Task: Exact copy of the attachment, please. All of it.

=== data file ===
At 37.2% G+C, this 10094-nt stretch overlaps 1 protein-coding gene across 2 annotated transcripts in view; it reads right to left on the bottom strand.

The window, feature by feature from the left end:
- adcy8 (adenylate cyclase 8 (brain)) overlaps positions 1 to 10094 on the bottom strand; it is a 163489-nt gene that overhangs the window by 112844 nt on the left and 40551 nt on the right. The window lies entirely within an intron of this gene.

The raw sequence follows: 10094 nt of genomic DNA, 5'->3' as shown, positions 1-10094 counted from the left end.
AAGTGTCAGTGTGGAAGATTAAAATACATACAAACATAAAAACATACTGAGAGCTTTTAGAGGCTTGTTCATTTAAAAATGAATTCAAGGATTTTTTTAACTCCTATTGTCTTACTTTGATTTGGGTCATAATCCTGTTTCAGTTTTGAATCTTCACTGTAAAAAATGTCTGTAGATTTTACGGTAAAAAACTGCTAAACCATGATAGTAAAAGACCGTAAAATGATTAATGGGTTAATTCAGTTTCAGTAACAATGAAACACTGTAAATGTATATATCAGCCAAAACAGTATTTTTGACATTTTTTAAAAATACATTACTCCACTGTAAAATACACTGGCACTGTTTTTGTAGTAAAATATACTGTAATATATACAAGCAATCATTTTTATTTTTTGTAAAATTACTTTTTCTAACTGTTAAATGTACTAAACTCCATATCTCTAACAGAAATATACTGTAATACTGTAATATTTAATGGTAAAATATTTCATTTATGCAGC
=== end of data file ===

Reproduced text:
At 37.2% G+C, this 10094-nt stretch overlaps 1 protein-coding gene across 2 annotated transcripts in view; it reads right to left on the bottom strand.

The window, feature by feature from the left end:
- adcy8 (adenylate cyclase 8 (brain)) overlaps positions 1 to 10094 on the bottom strand; it is a 163489-nt gene that overhangs the window by 112844 nt on the left and 40551 nt on the right. The window lies entirely within an intron of this gene.

The raw sequence follows: 10094 nt of genomic DNA, 5'->3' as shown, positions 1-10094 counted from the left end.
AAGTGTCAGTGTGGAAGATTAAAATACATACAAACATAAAAACATACTGAGAGCTTTTAGAGGCTTGTTCATTTAAAAATGAATTCAAGGATTTTTTTAACTCCTATTGTCTTACTTTGATTTGGGTCATAATCCTGTTTCAGTTTTGAATCTTCACTGTAAAAAATGTCTGTAGATTTTACGGTAAAAAACTGCTAAACCATGATAGTAAAAGACCGTAAAATGATTAATGGGTTAATTCAGTTTCAGTAACAATGAAACACTGTAAATGTATATATCAGCCAAAACAGTATTTTTGACATTTTTTAAAAATACATTACTCCACTGTAAAATACACTGGCACTGTTTTTGTAGTAAAATATACTGTAATATATACAAGCAATCATTTTTATTTTTTGTAAAATTACTTTTTCTAACTGTTAAATGTACTAAACTCCATATCTCTAACAGAAATATACTGTAATACTGTAATATTTAATGGTAAAATATTTCATTTATGCAGC